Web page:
Ultrasound
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Image 1 is a view of Morrison’s pouch in the right upper quadrant, but if you look closely you will notice that the structure that appears to be the kidney (labeled pseudokidney) has no renal pelvis. This is actually the liver, which has been displaced by a huge retroperitoneal hematoma (see Image 1a). The echotexture of the retroperitoneal hematoma is very similar to the liver.

Image 2 is a cross-sectional view of the abdomen from the epigastric area showing the liver, the massive retroperitoneal hematoma and the spine. The aorta and IVC are located anterior to the spine, but are difficult to identify as they are collapsed due to death from hemorrhagic shock.

Images 3 is similar to image 1 but the probe is rotated slightly more caudad to show the actual kidney. Image 4 is similar to image 2, but the probe is rotated more to the right to show more of the liver and to better show the actual size of the retroperitoneal hematoma, which is larger than the liver.

The patient’s family eventually arrived and confirmed that he had a known AAA, but had refused surgery.

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Pearls & Pitfalls for Performing Code Blue & Post-Mortem Ultrasound

01 Start with the Heart: Look for cardiac motion, cardiac tamponade, or a dilated RV from a massive PE. If you see any of these there may still be a chance that the patient can be saved. Consider the patients underlying illnesses and code status, if known, as well as down time, age and whether or not there was bystander CPR as you decide what type of resuscitative efforts are appropriate. Management will depend on what you find. For a small rapidly beating heart give fluids. For tamponade, perform pericardiocentesis. For suspected PE, consider IV tPA.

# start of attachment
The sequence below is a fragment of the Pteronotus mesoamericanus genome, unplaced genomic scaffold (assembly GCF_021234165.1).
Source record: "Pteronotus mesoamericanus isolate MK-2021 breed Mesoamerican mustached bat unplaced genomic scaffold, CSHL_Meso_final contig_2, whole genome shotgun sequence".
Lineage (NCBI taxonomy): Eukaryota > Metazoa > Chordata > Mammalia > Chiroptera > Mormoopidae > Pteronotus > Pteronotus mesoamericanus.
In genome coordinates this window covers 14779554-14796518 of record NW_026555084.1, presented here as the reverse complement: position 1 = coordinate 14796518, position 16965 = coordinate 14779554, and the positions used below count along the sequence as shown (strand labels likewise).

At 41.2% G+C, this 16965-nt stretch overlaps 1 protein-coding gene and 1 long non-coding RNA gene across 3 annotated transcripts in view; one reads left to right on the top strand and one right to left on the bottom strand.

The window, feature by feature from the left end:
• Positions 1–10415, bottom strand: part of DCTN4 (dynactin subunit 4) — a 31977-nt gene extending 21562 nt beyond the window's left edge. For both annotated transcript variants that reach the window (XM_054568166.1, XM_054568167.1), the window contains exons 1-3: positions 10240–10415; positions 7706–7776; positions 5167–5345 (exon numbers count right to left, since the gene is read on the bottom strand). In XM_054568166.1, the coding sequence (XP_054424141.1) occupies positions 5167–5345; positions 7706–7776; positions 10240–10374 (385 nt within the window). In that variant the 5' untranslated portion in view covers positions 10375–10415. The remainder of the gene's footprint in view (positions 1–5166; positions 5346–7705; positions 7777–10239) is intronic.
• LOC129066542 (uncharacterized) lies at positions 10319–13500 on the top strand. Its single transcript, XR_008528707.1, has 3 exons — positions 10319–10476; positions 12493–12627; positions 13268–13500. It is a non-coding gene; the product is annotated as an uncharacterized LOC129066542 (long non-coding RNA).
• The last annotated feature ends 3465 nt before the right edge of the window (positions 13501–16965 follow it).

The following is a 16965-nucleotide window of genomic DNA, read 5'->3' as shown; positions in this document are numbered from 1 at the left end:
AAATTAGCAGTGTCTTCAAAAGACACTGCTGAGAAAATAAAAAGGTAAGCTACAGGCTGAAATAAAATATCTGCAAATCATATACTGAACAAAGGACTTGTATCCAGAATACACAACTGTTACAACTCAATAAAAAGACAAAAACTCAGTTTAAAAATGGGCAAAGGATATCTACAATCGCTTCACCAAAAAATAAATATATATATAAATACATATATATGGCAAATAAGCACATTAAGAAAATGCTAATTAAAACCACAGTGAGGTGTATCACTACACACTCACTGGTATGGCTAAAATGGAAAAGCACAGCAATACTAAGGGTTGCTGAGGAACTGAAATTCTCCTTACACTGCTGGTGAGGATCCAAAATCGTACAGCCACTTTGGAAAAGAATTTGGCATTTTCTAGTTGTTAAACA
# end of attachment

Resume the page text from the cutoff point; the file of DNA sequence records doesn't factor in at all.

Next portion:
02 Look at the Lungs: Assess for a tension pneumothorax or tension hydrothorax that might be contributing to the patient’s demise. Use ultrasound guidance to place a chest tube or during needle thoracostomy to prevent accidental puncture of adjacent structures.

03 Next, go to the Abdomen: Look for a AAA or intra-abdominal free fluid. As demonstrated in this case, a grossly ruptured AAA may be difficult to impossible to find; all you may see is a massive retroperitoneal hematoma. If that’s the case it is obviously too late. To save a patient with a AAA you need to make the diagnosis before they code, which is why it’s good to screen for the presence of AAAs in high risk patients. Get them to a vascular surgeon for follow up before they come back to your ED in full cardiopulmonary arrest.

04 Avoid Pitfalls: The best way to minimize errors is through experience, so scan lots of normal kidneys. With bedside ultrasound, there is no substitute for experience. The more scans you do, the better you will be able to differentiate abnormal from normal, even when you may not be sure exactly what the abnormality is. An image library of normal and abnormal ultrasounds helps immensely, so check out the Soundings archive on www.epmonthly.com.



Brady Pregerson (@TheSafetyDoc) manages a free online EM Ultrasound Image Library and is the editor of the Emergency Medicine Pocketbook series. For more info visit EMresource.ORG.


Teresa S. Wu (@TeresaWuMD) is the Associate Residency Director, and Director of Ultrasound and Simulation Programs and Fellowships, for the Maricopa EM Program in Phoenix, Arizona.


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